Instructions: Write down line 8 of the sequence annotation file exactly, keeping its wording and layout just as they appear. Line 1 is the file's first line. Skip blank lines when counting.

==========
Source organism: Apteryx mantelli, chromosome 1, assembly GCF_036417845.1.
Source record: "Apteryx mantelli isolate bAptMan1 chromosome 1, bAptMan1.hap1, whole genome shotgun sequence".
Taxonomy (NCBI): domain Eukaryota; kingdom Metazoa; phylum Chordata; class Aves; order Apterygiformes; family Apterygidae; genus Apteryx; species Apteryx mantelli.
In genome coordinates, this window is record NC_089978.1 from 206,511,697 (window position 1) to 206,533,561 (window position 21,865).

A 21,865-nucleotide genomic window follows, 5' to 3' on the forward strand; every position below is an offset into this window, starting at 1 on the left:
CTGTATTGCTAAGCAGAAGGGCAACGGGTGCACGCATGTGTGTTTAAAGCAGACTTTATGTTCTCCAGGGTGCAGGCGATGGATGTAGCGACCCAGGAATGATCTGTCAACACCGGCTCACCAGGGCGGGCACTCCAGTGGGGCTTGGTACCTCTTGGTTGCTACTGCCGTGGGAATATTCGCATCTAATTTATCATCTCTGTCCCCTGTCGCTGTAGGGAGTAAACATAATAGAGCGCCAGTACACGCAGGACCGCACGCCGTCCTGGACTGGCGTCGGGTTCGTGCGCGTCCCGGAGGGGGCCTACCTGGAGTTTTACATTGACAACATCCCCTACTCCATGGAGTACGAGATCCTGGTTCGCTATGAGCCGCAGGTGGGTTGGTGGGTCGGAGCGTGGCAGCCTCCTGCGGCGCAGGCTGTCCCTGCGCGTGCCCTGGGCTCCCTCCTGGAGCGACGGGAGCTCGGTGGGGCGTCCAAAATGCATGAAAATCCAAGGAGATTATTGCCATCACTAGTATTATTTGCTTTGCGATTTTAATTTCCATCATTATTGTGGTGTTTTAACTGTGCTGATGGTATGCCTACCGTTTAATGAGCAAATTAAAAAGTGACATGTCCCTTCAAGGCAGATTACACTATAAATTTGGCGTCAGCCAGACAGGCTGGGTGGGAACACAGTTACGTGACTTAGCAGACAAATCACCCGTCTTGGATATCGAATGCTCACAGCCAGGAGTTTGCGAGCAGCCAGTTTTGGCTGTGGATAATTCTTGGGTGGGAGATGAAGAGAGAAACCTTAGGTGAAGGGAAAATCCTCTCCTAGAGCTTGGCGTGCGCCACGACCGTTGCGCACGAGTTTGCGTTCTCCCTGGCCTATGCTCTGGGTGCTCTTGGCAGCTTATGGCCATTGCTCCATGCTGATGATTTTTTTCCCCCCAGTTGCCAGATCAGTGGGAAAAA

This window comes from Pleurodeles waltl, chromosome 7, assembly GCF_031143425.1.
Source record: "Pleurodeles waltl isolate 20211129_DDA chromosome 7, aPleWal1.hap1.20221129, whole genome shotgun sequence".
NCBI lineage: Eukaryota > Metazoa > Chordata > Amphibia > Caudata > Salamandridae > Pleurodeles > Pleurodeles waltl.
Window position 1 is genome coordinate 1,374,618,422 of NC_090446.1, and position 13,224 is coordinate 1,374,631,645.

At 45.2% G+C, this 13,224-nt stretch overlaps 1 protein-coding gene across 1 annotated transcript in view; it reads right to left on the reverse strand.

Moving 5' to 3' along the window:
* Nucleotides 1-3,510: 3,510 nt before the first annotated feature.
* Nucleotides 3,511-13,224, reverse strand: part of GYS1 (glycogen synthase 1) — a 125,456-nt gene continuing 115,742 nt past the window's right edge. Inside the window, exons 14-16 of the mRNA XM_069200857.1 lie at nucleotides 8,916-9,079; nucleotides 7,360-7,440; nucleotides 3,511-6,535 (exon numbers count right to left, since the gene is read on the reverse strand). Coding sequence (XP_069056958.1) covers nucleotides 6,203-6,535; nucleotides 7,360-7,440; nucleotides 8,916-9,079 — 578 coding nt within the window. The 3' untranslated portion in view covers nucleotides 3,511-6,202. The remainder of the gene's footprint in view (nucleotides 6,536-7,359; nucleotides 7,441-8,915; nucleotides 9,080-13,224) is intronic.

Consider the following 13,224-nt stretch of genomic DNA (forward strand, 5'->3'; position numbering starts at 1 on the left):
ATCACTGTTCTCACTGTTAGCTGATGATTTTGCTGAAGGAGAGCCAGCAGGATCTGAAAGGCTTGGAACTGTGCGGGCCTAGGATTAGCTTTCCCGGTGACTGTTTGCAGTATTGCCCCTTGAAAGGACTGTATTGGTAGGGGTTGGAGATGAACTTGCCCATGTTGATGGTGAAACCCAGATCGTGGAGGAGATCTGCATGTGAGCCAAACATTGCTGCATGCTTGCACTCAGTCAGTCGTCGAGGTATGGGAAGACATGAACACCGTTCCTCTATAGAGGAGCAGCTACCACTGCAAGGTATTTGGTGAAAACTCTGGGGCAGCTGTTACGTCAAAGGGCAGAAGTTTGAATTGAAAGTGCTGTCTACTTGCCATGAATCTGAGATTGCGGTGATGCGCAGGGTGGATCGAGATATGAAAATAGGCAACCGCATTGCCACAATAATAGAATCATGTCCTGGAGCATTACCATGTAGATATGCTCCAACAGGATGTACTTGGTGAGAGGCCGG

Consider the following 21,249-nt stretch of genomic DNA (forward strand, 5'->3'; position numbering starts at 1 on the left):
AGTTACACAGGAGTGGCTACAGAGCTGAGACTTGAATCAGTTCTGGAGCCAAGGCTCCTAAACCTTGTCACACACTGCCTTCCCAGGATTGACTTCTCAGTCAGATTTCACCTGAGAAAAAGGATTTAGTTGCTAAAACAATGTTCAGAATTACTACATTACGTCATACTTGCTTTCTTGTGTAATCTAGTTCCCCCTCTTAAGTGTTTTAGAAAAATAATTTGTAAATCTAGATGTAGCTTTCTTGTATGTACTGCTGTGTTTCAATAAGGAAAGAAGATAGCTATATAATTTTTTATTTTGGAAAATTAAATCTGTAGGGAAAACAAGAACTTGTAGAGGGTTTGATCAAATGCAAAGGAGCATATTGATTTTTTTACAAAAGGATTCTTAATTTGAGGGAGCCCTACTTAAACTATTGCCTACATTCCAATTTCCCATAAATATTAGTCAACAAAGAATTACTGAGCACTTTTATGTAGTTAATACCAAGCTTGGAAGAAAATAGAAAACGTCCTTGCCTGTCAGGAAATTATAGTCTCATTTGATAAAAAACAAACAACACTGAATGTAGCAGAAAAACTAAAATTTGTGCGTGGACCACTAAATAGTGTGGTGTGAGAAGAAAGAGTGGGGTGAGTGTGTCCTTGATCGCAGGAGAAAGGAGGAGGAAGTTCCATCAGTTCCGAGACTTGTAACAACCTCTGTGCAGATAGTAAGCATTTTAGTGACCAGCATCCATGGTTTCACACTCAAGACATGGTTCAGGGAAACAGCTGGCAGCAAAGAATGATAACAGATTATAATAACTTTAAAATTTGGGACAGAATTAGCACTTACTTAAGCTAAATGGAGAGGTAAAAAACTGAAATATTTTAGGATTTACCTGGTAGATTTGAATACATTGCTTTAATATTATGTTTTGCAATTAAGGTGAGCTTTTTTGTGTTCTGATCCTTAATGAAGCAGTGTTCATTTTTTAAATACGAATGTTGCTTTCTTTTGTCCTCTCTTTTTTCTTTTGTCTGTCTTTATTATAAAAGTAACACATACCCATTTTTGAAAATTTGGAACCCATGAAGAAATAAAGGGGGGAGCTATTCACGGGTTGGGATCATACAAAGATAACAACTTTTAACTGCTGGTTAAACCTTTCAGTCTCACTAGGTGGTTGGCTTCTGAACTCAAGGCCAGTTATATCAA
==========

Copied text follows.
Source record: "Pleurodeles waltl isolate 20211129_DDA chromosome 7, aPleWal1.hap1.20221129, whole genome shotgun sequence".